Monday, October 29, 2007

Viva Lost Laughlin

VIVA LAUGHLIN is among the first casualties of the new television season. And with its demise comes the inevitable: “Musicals can’t work on television.”

Which is a rather irrelevant thing to say, since – and please listen closely here – VIVA LAUGHLIN was NOT a musical.

Sure the characters sang and danced to no known source of music – generally a sign that one is in a musical. But VIVA has an important distinction – one that contributed greatly to the show’s failure.

First allow me to make a distinction between background music (or “scoring”) and a musical song.

Songs used for background have long added greatly to a scene, even when brought to the foreground – whether carrying the audience through a forensic montage in C.S.I., or setting the proper reactive mood as the perp is taken away in COLD CASE.

Such songs are intended to give color to a scene, to enhance the audience’s experience.

In a musical, however, the song is the foreground. The rule of thumb is this: when words are no longer enough to express the needs of the character, they break out into song.

For musicals, then, the song isn’t about coloring a scene, rather the music IS the scene.

Which brings us back to VIVA. In this show, when a character breaks out into music, a song is played (say, Elvis singing “Viva Las Vegas”), and the actor sings along to the song.

Note, the actor isn’t singing the song, they are singing along to a recording.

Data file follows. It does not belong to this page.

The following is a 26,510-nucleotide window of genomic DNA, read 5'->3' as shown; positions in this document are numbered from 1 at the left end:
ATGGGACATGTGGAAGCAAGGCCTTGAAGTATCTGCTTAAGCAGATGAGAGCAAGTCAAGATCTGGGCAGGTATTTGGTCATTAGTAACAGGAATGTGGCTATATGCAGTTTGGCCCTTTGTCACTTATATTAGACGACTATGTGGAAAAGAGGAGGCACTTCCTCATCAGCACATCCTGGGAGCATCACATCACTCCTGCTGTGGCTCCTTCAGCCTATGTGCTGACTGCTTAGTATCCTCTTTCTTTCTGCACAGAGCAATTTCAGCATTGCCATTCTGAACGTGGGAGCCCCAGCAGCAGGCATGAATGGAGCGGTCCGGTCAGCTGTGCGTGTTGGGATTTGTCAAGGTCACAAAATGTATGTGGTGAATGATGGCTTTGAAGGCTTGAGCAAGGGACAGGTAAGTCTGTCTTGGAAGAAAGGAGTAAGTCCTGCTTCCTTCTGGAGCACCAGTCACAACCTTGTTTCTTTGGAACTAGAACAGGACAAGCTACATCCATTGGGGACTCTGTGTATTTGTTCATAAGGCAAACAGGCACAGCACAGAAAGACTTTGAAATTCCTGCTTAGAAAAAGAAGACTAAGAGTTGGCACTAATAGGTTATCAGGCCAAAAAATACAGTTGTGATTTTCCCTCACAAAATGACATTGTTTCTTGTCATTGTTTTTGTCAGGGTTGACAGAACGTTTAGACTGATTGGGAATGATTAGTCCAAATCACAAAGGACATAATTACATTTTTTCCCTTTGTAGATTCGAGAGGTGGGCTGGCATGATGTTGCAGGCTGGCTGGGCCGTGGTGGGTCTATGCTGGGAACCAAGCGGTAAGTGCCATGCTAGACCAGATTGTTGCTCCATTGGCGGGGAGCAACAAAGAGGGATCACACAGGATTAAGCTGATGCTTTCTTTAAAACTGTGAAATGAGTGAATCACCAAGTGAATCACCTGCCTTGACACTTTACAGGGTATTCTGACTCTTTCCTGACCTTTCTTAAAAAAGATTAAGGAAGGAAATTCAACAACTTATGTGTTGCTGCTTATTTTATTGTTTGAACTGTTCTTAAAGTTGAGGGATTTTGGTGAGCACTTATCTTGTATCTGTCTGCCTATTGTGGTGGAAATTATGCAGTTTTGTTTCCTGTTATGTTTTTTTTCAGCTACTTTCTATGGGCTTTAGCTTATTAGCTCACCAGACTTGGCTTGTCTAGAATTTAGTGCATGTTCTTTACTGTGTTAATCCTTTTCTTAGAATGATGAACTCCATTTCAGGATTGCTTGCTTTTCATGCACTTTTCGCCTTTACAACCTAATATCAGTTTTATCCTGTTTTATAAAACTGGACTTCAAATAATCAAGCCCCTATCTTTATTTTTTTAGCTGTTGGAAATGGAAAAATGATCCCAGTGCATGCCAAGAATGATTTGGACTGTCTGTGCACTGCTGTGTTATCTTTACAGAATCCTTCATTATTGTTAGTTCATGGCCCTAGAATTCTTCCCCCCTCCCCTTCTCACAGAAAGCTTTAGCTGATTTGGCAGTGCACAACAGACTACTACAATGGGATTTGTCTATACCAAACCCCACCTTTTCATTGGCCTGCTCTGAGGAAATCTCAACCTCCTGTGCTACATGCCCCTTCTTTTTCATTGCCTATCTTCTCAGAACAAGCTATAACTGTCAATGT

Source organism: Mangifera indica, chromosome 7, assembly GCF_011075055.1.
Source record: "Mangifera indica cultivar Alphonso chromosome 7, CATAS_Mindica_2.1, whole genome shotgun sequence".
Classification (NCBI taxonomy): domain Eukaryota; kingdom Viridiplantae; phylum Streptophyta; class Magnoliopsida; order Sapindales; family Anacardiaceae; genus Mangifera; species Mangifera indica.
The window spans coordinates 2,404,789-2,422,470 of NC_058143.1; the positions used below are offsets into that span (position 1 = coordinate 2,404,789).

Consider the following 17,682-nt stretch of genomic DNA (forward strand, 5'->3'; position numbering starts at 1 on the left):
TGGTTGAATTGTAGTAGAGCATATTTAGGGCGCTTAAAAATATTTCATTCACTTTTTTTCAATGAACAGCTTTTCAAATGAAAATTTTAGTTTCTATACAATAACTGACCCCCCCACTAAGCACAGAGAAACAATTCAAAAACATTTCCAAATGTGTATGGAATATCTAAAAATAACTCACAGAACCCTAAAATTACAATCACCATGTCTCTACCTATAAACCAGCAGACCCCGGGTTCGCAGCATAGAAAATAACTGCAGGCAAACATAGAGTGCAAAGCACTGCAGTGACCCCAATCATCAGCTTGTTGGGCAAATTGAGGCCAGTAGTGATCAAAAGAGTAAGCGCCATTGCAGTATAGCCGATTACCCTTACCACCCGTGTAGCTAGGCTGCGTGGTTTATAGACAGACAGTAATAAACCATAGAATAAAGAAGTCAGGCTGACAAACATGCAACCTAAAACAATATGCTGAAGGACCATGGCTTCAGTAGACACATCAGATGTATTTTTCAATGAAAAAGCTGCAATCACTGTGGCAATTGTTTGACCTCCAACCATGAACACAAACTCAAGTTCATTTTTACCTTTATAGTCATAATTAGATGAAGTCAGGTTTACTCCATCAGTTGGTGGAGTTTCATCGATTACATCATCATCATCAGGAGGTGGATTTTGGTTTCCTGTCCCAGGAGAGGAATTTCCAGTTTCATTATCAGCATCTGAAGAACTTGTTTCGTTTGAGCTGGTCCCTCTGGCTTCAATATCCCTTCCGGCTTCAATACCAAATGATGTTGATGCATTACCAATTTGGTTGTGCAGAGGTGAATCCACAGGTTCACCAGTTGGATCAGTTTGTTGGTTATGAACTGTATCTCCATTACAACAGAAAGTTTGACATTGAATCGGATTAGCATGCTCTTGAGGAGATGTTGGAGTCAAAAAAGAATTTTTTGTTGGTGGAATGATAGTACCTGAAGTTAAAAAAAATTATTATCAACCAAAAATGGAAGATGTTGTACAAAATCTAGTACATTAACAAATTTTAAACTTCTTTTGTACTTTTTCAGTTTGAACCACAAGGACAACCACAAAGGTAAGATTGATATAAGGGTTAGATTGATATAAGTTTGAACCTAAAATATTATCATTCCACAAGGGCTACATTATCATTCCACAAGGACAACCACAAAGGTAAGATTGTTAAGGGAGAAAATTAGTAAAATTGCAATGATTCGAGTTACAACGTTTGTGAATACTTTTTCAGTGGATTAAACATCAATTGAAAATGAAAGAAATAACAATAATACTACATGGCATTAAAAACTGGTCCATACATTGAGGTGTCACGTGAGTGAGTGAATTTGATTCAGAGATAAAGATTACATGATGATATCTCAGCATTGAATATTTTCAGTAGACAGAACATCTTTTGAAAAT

Hugh Jackman isn’t telling us how the character feels by interpreting an Elvis song; rather Hugh Jackman is singing along to Elvis telling us how Elvis feels, which happens to coincide somewhat with Hugh’s character.

This is exactly how C.S.I. uses music, Elvis singing along as the action plays out. The difference being, of course, that Catherine Willow doesn’t tend to sing and dance along.

VIVA used background pretending it was foreground, without providing any foreground.

If this was a musical, we wouldn’t be hearing Elvis’ interpretation with Hugh getting in the way; we would be hearing Hugh’s interpretation. (I was dying to hear Hugh. Alas.)

Want to see how the musical form can work on television? Feel free to go back to the musical episodes of BUFFY THE VAMPIRE SLAYER (it worked) or even the musical episode of SCRUBS (it mostly worked).

Better yet, catch the “Dummy” episode of PUSHING DAISIES, and watch Kristin Chenoweth bring down the house with “Hopelessly Devoted” – to an orchestra only she (and the audience) could hear.

Seriously; you can see it online; the song is around minute 18. Play through so you don’t miss the dance with the floor scrubber.

All Kristin; not a peep from Olivia Newton John. And thus, all DAISIES, not just an echo of GREASE.

A musical moment done right.

So VIVA messed up the whole notion of what a musical is, and got cancelled for it.

Well, to be fair it also had lousy writing, bad dialogue, mediocre acting and a “who cares?” story line.

But messing up the music didn’t help.

Just my thoughts,


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